Skip Navigation


Export to Word (
Principal Investigator: Jang, David H
Institute Receiving Award University Of Pennsylvania
Location Philadelphia, PA
Grant Number R21ES031243
Funding Organization National Institute of Environmental Health Sciences
Award Funding Period 16 Sep 2020 to 31 Aug 2024
DESCRIPTION (provided by applicant): Carbon monoxide (CO) is a colorless and odorless gas that is an important cause of poisoning annually with an estimated 50,000 emergency department visits occurring in the US and it is a leading cause of poisoning death globally. Various sources include faulty heat generators, suicidal attempts and fires. It is estimated that CO poisoning in the US results in over $1 billion annually related to hospital costs and lost earnings. CO poisoning has high mortality and morbidity with effects at the cardiovascular and neurologic system. The most serious complication of consequential CO exposure is delayed neurological sequela which occurs in up to 50% of patients. There are multiple mechanisms of CO poisoning such as lipid peroxidation and hypoxia. Our own work demonstrates that there are alterations in mitochondrial function (both bioenergetic and dynamic) in CO poisoning. The standard treatment for CO poisoning recommended by the Undersea & Hyperbaric Medical Society is hyperbaric oxygen (HBO) therapy. At this time, both diagnostics and treatments are aimed at early supportive care and select use of hyperbaric therapy. However, there are significant gaps that include: (1) lack of biomarkers to gauge severity of disease; (2) limited mechanistic understanding at a cellular level with regard to mitochondrial function (bioenergetics and dynamics); (3) the effectiveness of HBO for CO poisoning is widely debated with treatment aimed at the underlying mitochondrial dysfunction imposed by CO being virtually non- existent and; (4) lack of any point of care therapy. We seek to investigate abnormal mitochondrial function in blood cells consisting of peripheral blood mononuclear cells (PBMCs) and platelets (PLTs) against tissue in an animal model of CO poisoning and to utilize a new pharmacological strategy to directly improve mitochondrial function. We propose to address the critical issues relevant to mitochondrial function: • What is the tissue-specific changes in mitochondrial function in an animal model of CO poisoning and can PBMCs and PLTs serve as a proxy for tissue mitochondrial function for the brain and heart? • Can PBMCs and PLTs serve as a reliable and informative marker of early mitochondrial dysfunction in CO poisoning which may enable intervention in the subclinical stages of disease? • How can our data obtained be leveraged to study mitochondrial-directed therapy in CO poisoning to address the lack of any existing point of care therapy for CO poisoning? Our central hypothesis is that there are decrements in mitochondrial function in response to CO poisoning and that our mechanistic-based treatment will restore normal cellular function. The long-term goals of our proposed research are to define specific mitochondrial defects in CO poisoning and evaluate a novel therapy now available for in vivo use. Our group currently has experience in both the in vitro and in vivo use of this compound with relevant publications.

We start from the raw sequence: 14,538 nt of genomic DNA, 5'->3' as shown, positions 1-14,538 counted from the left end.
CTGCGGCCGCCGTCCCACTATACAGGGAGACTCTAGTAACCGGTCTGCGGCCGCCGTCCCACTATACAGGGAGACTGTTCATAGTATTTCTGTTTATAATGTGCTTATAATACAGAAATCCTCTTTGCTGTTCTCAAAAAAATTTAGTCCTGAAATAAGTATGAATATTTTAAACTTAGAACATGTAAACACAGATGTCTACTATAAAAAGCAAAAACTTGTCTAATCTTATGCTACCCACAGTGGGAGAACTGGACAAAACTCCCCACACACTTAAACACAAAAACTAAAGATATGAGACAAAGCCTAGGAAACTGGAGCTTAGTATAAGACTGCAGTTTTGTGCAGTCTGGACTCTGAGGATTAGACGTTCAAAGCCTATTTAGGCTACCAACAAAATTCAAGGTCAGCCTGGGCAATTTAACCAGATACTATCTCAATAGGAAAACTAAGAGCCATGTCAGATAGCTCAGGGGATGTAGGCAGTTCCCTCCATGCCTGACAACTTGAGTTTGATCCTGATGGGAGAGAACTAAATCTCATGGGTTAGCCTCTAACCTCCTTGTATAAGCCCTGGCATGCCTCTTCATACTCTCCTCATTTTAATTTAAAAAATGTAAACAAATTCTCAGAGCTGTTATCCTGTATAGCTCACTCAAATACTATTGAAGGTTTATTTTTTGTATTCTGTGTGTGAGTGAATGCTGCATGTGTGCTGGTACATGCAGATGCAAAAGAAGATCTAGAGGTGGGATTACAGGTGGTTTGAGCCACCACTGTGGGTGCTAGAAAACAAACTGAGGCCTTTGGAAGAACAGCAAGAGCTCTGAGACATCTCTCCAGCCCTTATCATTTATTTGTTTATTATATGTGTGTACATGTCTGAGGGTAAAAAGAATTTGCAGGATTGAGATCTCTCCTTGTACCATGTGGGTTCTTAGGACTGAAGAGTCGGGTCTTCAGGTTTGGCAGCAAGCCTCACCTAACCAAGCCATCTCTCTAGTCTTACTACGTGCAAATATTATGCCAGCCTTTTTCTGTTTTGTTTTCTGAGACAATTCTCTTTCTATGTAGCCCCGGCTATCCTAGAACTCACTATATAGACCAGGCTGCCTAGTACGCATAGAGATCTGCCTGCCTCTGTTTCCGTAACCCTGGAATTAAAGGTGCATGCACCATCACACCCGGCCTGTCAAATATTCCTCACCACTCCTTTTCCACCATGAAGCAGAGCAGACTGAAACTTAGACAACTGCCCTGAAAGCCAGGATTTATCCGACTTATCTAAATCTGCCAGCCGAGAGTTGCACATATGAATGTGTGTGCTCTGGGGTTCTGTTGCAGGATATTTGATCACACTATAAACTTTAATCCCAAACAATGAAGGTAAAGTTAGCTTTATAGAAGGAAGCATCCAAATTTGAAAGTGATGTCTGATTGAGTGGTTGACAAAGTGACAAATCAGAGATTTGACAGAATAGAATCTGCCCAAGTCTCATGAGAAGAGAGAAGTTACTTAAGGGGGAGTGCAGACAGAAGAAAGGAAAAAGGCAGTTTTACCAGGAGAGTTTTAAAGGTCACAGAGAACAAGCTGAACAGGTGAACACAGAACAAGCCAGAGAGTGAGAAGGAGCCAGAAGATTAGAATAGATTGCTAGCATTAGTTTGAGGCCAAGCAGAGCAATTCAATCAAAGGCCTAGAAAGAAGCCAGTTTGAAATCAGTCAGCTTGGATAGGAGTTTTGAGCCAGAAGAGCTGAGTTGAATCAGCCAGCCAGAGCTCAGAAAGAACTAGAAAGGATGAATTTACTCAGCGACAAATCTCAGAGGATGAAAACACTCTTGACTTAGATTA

Science Code(s)/Area of Science(s) Primary: 64 - Mitochondrial Disorders
Secondary: 03 - Carcinogenesis/Cell Transformation
Publications See publications associated with this Grant.
Program Officer Daniel Shaughnessy
to Top